As of now, the leader of the British National Party Nick Griffin is scheduled to debate the question of whether multiculturalism has gone ‘too far’ in Trinity College’s Philosophical Society on October 20.
I have written many times about the problems with policies of multiculturalism – which, let us remember (though called ‘intercultualism’ in this country), is the state’s knee jerk response to what it perceives as the problem of difference, brought about by immigrants. Multiculturalism, I have argued, is not about fostering and upholding ethnic pluralism, but rather about racial states legislating for national homogeneity and supremacy, accepting only what Alana Lentin and Gavan Titley call in their new book ‘good diversity’, one that does not challenge (white, Christian, settled) privilege. Euro-multiculturalism is rife with contradictions. It speaks of integration yet limits immigration, legislates against veiled women and Muslims praying in public, outlaws what it considers harmful practices such as forced marriages, without providing protection to trafficked women or offering asylum to women whose children are in danger of female genital mutilation.
According to European politicians such as Cameron, Sarkozy and Merkel, European multiculturalism has reached a crisis point. Yet states supported immigrants (and their ‘cultures’) only as long as they filled much needed labour shortages during the economic boom and invested in capitalist European economies, so that ‘we’ can maintain ‘our’ way of life. Despite token ‘plans against racism’, race and racism were not mentioned in the rush to ‘good diversity’, which leaves in its wake all those carriers of ‘bad diversity’ – black Africans, veiled Muslim women, poor asylum seekers, undocumented migrants.
The critique of the politics of multiculturalism notwithstanding, when racists like Nick Griffin attack multiculturalism, I reach for my intellectual and political guns. What Griffin is really about is naked racism, which he cleverly masks in attacking multiculturalism. Indeed, in February of this year he argued that the British government is simply reiterating the BNP’s arguments: ‘In acknowledging that the multi-cult theory has encouraged racial and cultural divisions that have in turn fuelled the flames of Islamic extremism and contributed to the growth of home-grown Muslim terrorism, Mr. Cameron is stating an obvious truth – and one that my colleagues and I have been viciously attacked for daring to speak out about these problems before it became ‘respectable’ to do so.’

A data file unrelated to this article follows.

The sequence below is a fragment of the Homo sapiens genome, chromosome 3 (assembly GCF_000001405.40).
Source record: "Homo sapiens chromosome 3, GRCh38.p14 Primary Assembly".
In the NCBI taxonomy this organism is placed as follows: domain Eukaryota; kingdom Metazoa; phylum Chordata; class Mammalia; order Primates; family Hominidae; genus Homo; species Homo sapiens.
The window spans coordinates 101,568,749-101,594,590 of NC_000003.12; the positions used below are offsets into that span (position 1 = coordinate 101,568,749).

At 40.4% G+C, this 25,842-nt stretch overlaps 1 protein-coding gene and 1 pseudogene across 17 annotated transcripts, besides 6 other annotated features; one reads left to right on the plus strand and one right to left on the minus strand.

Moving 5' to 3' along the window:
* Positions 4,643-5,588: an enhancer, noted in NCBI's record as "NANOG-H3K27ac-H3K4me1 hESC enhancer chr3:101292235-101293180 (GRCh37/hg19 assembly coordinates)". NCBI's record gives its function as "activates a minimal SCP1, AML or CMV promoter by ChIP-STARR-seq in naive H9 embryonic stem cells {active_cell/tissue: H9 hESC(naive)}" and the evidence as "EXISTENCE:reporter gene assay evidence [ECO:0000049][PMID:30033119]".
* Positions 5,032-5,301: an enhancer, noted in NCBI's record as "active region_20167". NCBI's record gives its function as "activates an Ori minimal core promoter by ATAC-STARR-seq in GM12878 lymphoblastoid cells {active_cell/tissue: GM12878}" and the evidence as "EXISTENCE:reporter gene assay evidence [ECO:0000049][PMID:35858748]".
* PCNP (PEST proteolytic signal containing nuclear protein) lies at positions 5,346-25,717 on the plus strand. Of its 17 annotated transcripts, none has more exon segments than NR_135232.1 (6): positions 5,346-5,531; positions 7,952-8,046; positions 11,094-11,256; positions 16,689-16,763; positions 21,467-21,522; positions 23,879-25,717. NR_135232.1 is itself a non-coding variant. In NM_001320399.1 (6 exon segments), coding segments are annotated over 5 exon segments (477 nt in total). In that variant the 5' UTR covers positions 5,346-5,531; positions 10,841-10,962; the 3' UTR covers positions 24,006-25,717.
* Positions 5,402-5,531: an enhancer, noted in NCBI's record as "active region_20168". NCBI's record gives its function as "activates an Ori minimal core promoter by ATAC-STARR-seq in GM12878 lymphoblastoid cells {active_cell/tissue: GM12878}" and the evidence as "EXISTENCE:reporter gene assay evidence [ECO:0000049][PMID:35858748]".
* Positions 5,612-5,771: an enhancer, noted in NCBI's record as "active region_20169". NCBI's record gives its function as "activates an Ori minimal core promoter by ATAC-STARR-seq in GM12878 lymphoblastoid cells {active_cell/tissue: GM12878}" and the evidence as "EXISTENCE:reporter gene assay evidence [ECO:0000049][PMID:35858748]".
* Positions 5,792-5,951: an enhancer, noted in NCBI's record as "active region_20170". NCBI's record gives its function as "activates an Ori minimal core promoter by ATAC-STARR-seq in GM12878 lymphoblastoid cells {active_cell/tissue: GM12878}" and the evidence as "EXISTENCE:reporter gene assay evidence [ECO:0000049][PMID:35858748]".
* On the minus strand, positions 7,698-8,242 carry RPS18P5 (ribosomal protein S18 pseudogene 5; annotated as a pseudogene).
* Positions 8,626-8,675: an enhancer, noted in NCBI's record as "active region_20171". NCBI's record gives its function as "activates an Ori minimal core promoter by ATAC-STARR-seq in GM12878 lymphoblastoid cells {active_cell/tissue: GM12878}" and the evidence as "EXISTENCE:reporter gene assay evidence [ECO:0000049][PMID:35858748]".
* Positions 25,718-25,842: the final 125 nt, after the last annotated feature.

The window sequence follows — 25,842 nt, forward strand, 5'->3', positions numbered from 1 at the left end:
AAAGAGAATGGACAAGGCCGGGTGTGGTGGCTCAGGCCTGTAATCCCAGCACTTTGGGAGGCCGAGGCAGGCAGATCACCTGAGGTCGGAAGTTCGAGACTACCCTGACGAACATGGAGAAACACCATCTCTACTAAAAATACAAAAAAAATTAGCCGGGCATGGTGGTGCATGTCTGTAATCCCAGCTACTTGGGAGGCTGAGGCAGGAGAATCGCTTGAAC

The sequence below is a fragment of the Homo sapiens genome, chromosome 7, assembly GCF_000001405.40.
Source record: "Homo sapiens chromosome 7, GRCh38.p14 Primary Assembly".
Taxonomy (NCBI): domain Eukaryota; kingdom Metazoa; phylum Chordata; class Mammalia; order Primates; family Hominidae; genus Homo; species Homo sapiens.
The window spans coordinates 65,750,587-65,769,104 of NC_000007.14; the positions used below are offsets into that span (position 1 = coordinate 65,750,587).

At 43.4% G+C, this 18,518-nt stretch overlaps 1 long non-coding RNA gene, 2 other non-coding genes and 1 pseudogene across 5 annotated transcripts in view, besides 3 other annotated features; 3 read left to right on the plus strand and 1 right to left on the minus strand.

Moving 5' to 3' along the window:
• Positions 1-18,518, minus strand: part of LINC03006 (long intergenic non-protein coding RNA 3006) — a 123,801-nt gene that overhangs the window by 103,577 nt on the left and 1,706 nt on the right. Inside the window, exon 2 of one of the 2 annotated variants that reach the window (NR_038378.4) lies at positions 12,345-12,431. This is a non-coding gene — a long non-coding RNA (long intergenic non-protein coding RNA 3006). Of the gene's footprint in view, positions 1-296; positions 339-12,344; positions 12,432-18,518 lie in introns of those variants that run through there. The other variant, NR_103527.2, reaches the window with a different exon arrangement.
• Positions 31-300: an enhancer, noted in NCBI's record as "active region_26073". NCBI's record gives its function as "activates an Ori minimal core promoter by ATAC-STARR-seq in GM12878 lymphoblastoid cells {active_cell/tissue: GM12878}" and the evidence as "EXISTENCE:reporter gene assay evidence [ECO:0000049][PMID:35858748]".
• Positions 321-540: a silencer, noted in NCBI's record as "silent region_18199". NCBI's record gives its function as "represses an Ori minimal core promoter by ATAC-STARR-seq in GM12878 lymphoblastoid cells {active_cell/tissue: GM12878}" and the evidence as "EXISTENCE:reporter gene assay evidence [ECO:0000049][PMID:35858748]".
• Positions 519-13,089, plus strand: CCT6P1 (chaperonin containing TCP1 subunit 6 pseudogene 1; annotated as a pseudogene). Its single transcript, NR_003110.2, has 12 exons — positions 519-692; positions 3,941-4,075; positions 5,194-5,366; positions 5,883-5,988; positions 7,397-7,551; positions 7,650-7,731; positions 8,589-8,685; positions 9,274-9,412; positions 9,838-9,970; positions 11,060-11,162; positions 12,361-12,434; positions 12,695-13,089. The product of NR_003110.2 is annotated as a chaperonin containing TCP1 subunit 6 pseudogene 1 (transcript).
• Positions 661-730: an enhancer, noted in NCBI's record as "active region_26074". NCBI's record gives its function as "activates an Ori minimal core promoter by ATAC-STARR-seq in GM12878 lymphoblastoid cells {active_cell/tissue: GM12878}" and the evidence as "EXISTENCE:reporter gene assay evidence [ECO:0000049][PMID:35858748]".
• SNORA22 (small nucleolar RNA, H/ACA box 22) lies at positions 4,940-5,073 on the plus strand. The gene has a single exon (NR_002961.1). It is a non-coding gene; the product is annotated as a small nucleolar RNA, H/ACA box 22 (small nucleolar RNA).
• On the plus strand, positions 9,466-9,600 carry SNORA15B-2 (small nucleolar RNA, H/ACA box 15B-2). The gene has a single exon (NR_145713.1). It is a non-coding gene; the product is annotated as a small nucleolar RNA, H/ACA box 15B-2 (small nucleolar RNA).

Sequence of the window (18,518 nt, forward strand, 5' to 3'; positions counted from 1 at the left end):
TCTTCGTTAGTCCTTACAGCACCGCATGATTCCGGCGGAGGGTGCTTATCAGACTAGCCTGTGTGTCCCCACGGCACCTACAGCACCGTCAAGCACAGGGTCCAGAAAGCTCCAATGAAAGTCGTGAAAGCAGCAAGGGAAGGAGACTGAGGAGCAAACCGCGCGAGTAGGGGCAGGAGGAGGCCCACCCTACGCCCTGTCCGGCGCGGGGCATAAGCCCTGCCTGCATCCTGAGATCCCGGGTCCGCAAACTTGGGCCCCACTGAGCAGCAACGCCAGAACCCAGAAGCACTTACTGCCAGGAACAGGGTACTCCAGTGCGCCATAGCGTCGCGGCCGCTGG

There may indeed not be a huge difference between the BNP and European governments, but the BNP has a record of inciting racial hatred, bluntly insisting that ‘To make vague pledges to tackle multiculturalism without making a firm commitment to stop immigration is as absurd as complaining about Islamic extremism without recognising that it has its roots in the fundamental extremism of Islam itself.’
Despite what the proponents of ‘free speech’ would say (and remember free speech is rarely accorded to immigrants, worried about their immigration status, family reunification, finding employment and accommodation and many other issues), I am definitely against allowing Griffin to debate multiculturalism in Trinity. For starters, he is hardly an expert on the topic and ultimately attacks only Islam and Muslims. Secondly, in the current recession racism is on the increase and Griffin’s anti-Islam and anti-immigrant rants can only support those who believe that job losses and the recession are the fault of new immigrants. Thirdly, we are in real danger that many a young Irish person would be swayed by Griffin’s demagogic powers. Finally, and more specific to Trinity – in a university which casts itself as a multicultural, welcoming environment for international students, having Griffin speak freely at a debate staged by a student society intent mostly on attracting attention and notoriety, damages the image Trinity is aiming to project.